Village at base of mountain by a lake.
Funningur in the distance, as seen from Elduvík



Sheep are ubiquitous in the Faroe Islands, some even finding a home on remote islands uninhabited by other land mammals. An estimated population of 70,000 to 80,000 outnumbers humans (a mere 54,000) and has been an essential source of food and fabric for centuries. Given their tireless roaming across far-flung areas of the islands, and through some stroke of local genius, it made them the perfect candidates for lugging around Google’s Street View cameras. 

Flock of sheep standing by a lake.
Sheep, sheep everywhere


As for the Faroese people themselves, though, one is reluctant to draw sweeping conclusions on their traits from spending barely a week in the country. However, our fisherman friend had enquired mid-flight if we’d be interested in painting his house in Suðuroy for a bit of paid work. “You can stay there as long as you want and eat all my fish!” 

Whilst it would be easy to dismiss this as the banter of a brunch-time drinking session, it exemplified what we soon understood to be a frank approach to hospitality, lending a hand, and life in general. Village residents stopped to say hello in the street. Guesthouse hosts often spoke of front doors remaining unlocked. A young man in a bar, too inebriated to drive, told us of how he’d asked for an hour-long ride into town from a complete stranger that day, who readily obliged. 

Fog and mountains with people walking on a ridge.
A ridge walk in Kalsoy



Prior to this trip, I decided to read The Old Man and His Sons by Heðin Brú, nominated by the Faroese as their “novel of the twentieth century”. It’s a bleak tale of misfortune and debt in a poor family struggling to adapt to a world changing around them and vividly portrays the brutality and adversity of existence in a small Faroese village in the earlier half of the 1900s. The story may be fictional, but its depictions are true to life for the era.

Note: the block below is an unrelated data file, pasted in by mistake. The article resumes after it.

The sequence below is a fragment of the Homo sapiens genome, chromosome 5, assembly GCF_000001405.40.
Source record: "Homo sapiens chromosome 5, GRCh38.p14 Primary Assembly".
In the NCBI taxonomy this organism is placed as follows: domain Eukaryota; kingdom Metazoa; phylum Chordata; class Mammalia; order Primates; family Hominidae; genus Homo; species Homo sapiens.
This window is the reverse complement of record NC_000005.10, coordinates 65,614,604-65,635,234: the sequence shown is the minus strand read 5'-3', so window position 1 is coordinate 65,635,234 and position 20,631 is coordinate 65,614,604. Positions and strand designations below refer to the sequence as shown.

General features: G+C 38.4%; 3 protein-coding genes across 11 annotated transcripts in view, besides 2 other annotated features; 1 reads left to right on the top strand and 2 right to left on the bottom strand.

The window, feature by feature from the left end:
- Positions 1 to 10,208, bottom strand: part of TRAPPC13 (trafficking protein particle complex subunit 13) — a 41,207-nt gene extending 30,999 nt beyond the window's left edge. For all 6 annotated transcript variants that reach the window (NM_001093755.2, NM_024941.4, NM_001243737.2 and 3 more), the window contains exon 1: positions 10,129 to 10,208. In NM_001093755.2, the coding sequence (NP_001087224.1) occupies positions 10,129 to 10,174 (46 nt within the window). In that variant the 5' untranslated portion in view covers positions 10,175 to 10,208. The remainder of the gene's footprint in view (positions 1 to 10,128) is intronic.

It was from this novel that I first gleaned this Faroese inclination to hospitality and help; the eponymous old man would be welcomed on to the boats and into the homes of strangers while out journeying. Villagers would be woken in the middle of the night to repair a turf roof ripped off in a storm. In a sparsely populated fleck of islands at such a latitude, particularly in more arduous times, this sort of aid and sanctuary was a lifesaver in the most literal sense. 

Mountain ridge rising with a sea backdrop, a small lighthouse along the trail.
The Trøllanes lighthouse at the northern end of Kalsoy


However, when the disposition of your people is shaped by some of nature’s most unforgiving conditions for hundreds of years, it’s also inevitable that hardship and death are handled in a very matter-of-fact way. I asked one of our guesthouse owners about a painting on his wall, depicting a Faroese longboat crew rowing a Danish official through an ominous storm; “slave work”, as our host bluntly described it. Not only was this artwork by his own hand, but its inspiration was his own grandfather and grand-uncle, who both drowned in the midst of this very undertaking. 

The development of modern seafaring equipment, combined with the diminishing need to scale cliffs for hunting and foraging, has likely contributed to an increased life expectancy for Faroese men, yet the extraordinary might of nature and its perils are a constant presence. But resilience still thrives; on the island of Kalsoy, a statue of a seal-woman in Mikladalur pays tribute to both a tale and a curse on the village, condemning its male inhabitants to fall from the cliffs and die at sea. An older man strolling past us appeared to have beaten the odds, though. 

Statue of a woman with mountains and sea in the background.
The Kópakonan (seal-woman) statue in Mikladalur, standing nine feet tall